Five ways a Church can use Social Media when Weather Threatens

By Jonathan Howe
As I write this article, a potentially disruptive snowstorm is headed toward the southeast United States. Unlike some parts of the country, the South does not handle winter weather well.

At all.

We panic. We cancel everything, and then load up Instagram and Facebook with snow pictures.

However, there are times when (and places where) life must go on regardless of the weather—winter or not. This is yet another reason why social media can be such an incredible tool for churches—when weather threatens, social media can help your church respond. Here are five guidelines for using social media to keep your members informed during severe weather:

  1. Post graphics keeping your congregation informed. Cancelling service? Still having service? Post a graphic you have already created to your social media accounts. Text the image to your staff and have them share it as well. Images stand out more than a simple text update. So use images to communicate important information related to service cancellations due to weather.
  2. Answer questions that come in promptly. Whoever monitors and manages your social media accounts should be one of the first people you call when a decision is made about cancelling or keeping your service schedule when weather threatens. Have a planned statement to provide to anyone asking about the status of your services. Also, send this statement to any media outlets who may be aggregating closures.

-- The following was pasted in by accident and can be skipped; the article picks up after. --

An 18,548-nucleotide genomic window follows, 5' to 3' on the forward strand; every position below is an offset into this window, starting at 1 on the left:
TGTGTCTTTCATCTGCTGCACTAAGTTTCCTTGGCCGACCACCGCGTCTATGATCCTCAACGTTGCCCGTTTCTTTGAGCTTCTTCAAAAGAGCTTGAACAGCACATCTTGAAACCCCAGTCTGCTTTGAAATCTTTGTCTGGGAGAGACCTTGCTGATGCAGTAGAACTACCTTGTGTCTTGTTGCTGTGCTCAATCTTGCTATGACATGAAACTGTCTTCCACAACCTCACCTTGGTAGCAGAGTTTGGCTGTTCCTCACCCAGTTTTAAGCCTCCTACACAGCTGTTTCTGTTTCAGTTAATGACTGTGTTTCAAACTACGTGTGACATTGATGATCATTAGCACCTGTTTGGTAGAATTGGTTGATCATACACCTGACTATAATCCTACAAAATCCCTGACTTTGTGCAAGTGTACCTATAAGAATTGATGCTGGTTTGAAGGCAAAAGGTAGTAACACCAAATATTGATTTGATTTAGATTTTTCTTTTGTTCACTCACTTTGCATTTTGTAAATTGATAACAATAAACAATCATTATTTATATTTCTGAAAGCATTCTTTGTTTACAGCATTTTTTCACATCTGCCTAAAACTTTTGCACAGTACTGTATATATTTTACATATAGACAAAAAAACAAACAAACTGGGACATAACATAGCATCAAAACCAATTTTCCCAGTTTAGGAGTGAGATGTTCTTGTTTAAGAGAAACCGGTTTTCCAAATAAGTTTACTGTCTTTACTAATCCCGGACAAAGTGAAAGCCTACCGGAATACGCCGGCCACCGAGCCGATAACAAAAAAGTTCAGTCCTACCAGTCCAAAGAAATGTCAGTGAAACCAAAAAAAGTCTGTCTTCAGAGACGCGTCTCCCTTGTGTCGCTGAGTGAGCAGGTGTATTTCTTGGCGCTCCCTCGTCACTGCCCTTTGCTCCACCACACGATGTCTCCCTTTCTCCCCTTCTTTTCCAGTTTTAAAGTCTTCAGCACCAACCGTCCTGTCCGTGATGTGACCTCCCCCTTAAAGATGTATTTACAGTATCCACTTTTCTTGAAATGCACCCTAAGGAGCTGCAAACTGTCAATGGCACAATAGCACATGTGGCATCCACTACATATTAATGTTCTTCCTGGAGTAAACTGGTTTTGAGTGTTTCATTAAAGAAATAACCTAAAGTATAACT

3. Understand that not everyone will agree with the decision. If you cancel services, someone will complain. If you don’t cancel, someone will complain. Just know there will be complaints regardless of the decision. These complaints may come over social media, so have a courteous response ready.
  4. Consider providing online video feeds of the service or sermon. When a service is cancelled, the pastor basically has two options: save the sermon for the next week, or preach it online via Facebook Live or Periscope. If the service goes on as planned and you don’t already have a live streaming option, consider providing one for those who may not be able to make it to the service. By making this available to those who follow you, your complaints from the point above are likely to lessen.
  5. Update the church calendar for other events that may be scheduled. Sometimes, we can get caught up thinking only about Sunday morning services that we forget other events are scheduled. Have someone designated as a point person to communicate with other ministry leaders who may be affected by weather-related decisions. Their personal social media accounts can be used to get the word out about any updates that are necessary.

Is your church routinely affected by winter weather? Do you use any specific tools to communicate closures? Is social media a major part of your communications plan?

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